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DPP's hostile policy risks losing ECFA benefits

By Tang Yonghong | China Daily | Updated: 2024-01-13 08:38

The Taipei 101 skyscraper commands the urban landscape in Taipei, Taiwan. [Photo/Xinhua]

The Customs Tariff Commission of the State Council recently expressed serious concerns over Taiwan's discriminatory measures against imports from the Chinese mainland. The island, in violation of the Economic Cooperation Framework Agreement, has withdrawn the tariff concessions on certain mainland products.

Signed by the two sides of the Taiwan Strait in 2010 and based on the 1992 Consensus that there is only one China and Taiwan is part of China, the ECFA has played a pivotal role in fostering economic cooperation between the mainland and Taiwan. The ECFA dividends Taiwan has enjoyed over the years show the mainland's commitment to benefit Taiwan, particularly in key fields such as petrochemicals, plastics, machinery, auto components, steel and textiles.

In the more than 13 years since the ECFA was implemented, Beijing has honored all its commitments, significantly reducing import tariffs on various Taiwan products. This has not only benefited Taiwan businesses and residents, but also played a key role in boosting the island's economic growth. In fact, the mainland has reduced tariffs worth $10 billion on Taiwan products over the years while Taiwan's total tariff cuts add up to one-tenth of that figure.

Despite the substantial gains from cross-Strait trade, Taiwan has built trade barriers against mainland products, hurting both Taiwan businesses and mainland exporters. These barriers not only hinder the economic development of the mainland and the island, but also affect the livelihoods and wellbeing of people on both sides.

The ruling Democratic Progressive Party on the island has refused to acknowledge the 1992 Consensus since coming to power in 2016, and pursued policies hostile to the mainland. This approach, coupled with the DPP's collaboration with external forces to seek "independence", has damaged core cross-Strait interests.

Taiwan's discriminatory policies include restricting the imports of thousands of mainland products and banning more than 2,500 items. Such actions violate the provisions of the ECFA which are aimed at gradually reducing or eliminating the trade barriers across the Strait.

The 1992 Consensus not only serves as the political foundation for cross-Strait economic cooperation, but also underpins the mainland's goodwill toward Taiwan. Yet the DPP has rejected the 1992 Consensus and taken increasingly hostile measures against mainland products, harming core cross-Strait interests.

The DPP's hostile policy toward Beijing has eroded the economic base of both the ECFA and Beijing's Taiwan-friendly initiatives. Hence, Beijing has ample reasons to terminate the ECFA and impose economic sanctions on Taiwan in order to prevent the separatist forces from harming cross-Strait interests.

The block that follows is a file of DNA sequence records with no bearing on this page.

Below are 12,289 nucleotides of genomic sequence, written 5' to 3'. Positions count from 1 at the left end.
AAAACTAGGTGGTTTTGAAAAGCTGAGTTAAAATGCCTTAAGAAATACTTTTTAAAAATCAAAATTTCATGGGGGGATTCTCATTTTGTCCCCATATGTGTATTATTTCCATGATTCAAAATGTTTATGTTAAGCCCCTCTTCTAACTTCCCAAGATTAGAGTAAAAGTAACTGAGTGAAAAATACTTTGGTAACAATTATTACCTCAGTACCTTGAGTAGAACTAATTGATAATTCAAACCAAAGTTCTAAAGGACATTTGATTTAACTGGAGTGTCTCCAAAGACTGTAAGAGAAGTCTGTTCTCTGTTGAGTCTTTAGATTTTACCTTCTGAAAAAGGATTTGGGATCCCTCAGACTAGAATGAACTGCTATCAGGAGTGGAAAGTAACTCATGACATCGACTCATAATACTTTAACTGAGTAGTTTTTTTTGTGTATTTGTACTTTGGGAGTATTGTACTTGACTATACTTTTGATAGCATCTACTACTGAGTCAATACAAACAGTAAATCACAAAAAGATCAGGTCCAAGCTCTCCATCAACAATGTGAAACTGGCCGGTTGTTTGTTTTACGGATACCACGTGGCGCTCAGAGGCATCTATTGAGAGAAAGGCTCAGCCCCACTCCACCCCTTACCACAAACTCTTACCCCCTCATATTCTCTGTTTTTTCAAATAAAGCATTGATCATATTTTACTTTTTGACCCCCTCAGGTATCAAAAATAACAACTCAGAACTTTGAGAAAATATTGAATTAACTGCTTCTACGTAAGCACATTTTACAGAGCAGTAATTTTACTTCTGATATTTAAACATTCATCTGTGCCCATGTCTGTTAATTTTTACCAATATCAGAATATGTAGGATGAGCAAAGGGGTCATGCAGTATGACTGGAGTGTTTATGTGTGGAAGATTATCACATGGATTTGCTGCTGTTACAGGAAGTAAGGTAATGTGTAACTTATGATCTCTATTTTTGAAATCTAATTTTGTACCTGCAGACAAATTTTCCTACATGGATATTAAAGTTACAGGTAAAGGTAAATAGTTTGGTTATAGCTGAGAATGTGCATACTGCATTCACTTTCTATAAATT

But the mainland, instead of taking harsh measures, has chosen to suspend tariff concessions on only 12 categories of imports from Taiwan, which is a measured response aimed at minimizing the harm to Taiwan residents, in the hope that the DPP would change its approach toward the mainland.

However, if the DPP still refuses to acknowledge the 1992 Consensus, and continues to collaborate with foreign forces to undermine the nation's sovereignty and security, the mainland may be compelled to terminate the ECFA or take more severe countermeasures.

Should this happen, Taiwan's exports to the mainland would lose their competitiveness and the colossal mainland market. This could lead to further industrial relocation, economic downturn, wage cuts, and even rising unemployment in Taiwan.

It's imperative that the DPP recognize the intricate interplay between political and economic relations across the Strait. The peaceful development of cross-Strait relations and the mainland's goodwill gestures toward Taiwan, encapsulated in the ECFA and the Taiwan-friendly measures, hinge on the acceptance of the 1992 Consensus by the island's authorities. In essence, adherence to the 1992 Consensus ensures the continuation of the ECFA and the mainland's favorable treatment of Taiwan, which in turn would allow Taiwan to continue enjoying the dividends of peaceful cross-Strait relations.

Conversely, by continuing to reject the 1992 Consensus and engage in separatist activities, the pro-independence forces on the island will not only make Taiwan lose the benefits emanating from the ECFA, but also be responsible for the damage to the island's economy and the loss of Taiwan residents' livelihoods, as well as jeopardize Taiwan's security.

The author is a professor at the Taiwan Research Center, Xiamen University. The views don't necessarily reflect those of China Daily.

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